Home Depot's E-Commerce: Under Construction
The announcement marks the second time the firm has delayed taking its products online in the last year.
Home Depot, Atlanta, originally targeted the fall of 1999 to begin selling through its site after launching it earlier that year as an information-only location.
The company announced last August, however, that the plans had been postponed until June of 2000 because the company wasn't prepared to handle the fulfillment of online orders.
Home Depot yesterday said problems in developing a dependable fulfillment system for its 50,000-plus products are again a reason for the delay. Recent surveys and e-mails from offline customers have also caused Home Depot to re-evaluate its proposed e-commerce Web design.
"As you can probably tell, we are not the type of company that is the first to jump into the deep end of the pool," said Don Harrison, spokesman at Home Depot. "Luckily, our customers are not the shrinking-violet types. They told us to make the site as good of an experience as shopping at one of our stores, or they won't use it. This told us that we needed to reconsider the details of our e-commerce plans."
Even when his company does launch its e-commerce plans, it won't affect most customers. The late summer launch will only allow Las Vegas-area customers to make orders.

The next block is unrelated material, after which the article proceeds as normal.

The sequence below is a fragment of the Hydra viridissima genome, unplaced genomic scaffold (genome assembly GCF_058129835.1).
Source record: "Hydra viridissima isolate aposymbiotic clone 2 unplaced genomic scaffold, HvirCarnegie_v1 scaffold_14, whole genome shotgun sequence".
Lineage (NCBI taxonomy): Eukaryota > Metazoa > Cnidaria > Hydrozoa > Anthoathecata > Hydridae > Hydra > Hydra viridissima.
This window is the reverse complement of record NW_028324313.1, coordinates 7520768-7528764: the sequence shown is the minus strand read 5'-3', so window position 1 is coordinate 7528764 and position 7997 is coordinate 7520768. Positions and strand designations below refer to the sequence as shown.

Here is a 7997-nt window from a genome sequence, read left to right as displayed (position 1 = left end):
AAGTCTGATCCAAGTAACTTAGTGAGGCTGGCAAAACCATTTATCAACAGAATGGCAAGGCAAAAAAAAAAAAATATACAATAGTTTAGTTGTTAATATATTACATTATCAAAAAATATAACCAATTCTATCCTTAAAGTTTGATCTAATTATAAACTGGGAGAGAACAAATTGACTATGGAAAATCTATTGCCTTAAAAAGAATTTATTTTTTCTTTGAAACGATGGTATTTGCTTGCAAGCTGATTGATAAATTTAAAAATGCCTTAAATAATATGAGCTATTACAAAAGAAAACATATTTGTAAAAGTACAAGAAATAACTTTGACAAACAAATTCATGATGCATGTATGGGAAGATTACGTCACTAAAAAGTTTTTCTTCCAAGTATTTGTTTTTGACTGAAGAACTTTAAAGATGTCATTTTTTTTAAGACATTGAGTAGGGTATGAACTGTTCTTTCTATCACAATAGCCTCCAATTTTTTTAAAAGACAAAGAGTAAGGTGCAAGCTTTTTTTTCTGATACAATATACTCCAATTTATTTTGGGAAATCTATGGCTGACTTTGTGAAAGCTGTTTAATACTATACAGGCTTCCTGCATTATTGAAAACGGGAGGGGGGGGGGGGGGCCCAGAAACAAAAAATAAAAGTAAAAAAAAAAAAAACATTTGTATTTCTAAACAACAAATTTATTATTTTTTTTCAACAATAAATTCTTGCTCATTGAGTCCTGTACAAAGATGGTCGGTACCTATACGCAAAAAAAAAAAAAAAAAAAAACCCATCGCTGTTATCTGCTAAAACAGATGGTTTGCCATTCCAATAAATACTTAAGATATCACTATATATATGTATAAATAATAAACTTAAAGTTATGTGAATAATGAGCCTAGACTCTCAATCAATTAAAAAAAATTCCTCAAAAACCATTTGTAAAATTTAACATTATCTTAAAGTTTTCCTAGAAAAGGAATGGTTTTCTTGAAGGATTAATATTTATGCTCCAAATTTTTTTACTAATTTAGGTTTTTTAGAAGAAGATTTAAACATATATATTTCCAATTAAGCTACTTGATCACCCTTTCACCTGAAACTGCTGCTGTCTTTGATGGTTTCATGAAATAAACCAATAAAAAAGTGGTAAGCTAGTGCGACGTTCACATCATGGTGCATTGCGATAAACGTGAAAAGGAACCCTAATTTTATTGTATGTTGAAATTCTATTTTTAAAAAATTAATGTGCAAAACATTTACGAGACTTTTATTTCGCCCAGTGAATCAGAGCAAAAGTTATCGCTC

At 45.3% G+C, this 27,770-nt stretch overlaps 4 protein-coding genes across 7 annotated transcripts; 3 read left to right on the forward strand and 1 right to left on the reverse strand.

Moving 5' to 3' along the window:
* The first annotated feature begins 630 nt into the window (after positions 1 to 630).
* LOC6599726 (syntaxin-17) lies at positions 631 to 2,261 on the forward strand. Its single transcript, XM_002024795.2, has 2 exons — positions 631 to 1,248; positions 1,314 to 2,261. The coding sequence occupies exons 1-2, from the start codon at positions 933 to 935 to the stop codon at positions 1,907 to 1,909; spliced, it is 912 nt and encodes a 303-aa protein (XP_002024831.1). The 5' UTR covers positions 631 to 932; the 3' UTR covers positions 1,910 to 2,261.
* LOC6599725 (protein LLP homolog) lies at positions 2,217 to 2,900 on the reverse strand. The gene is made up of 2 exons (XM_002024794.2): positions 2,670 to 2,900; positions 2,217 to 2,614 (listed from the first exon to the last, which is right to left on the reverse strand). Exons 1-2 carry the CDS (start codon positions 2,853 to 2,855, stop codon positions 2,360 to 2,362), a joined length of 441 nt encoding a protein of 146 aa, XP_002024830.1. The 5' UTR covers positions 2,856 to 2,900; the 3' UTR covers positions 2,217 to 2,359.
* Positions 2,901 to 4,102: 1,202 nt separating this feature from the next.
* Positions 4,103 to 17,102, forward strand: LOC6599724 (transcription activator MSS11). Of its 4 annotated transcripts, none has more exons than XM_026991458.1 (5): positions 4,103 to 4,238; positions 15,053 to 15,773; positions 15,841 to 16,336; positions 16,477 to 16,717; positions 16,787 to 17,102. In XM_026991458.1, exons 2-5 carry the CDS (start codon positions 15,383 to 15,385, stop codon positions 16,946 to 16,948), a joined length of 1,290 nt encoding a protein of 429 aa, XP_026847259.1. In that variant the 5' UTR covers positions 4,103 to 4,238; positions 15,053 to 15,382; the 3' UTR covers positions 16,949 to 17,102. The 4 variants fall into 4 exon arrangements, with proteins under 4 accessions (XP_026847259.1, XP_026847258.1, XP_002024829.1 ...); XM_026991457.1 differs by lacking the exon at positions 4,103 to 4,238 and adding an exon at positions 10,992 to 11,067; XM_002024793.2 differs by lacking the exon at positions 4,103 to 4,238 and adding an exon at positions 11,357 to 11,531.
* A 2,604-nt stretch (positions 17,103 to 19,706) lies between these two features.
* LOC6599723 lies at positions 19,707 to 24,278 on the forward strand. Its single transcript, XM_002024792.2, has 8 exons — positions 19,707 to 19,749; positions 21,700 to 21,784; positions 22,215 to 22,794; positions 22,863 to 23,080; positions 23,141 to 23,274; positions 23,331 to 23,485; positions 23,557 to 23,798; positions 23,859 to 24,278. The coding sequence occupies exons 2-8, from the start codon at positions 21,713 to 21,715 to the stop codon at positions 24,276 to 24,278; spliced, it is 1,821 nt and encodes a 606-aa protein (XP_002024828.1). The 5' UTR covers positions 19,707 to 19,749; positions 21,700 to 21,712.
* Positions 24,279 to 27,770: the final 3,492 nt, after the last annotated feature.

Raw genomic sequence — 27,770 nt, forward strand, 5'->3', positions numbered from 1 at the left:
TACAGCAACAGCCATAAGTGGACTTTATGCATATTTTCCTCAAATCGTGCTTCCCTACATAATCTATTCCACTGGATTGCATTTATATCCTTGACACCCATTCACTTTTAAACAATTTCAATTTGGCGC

"We have delivery issues to work out," Harrison said. "That's a lot of what we'll do in Las Vegas. We want to get it right before rolling out in other cities."
Home Depot hasn't announced what other cities are planned for it e-commerce initiatives, although it does plan to extend its service nationally.
Harrison said the firm's site will likely use its 1,000-plus retail locations as warehouses and distribution points for delivery of the orders when it becomes national, but no final decision has been made.
Home Depot isn't ready to speak about marketing plans concerning its e-commerce site, he said. For instance, Harrison declined to comment when asked what kind of products will be available online or if his company would serve Internet customers in remote areas.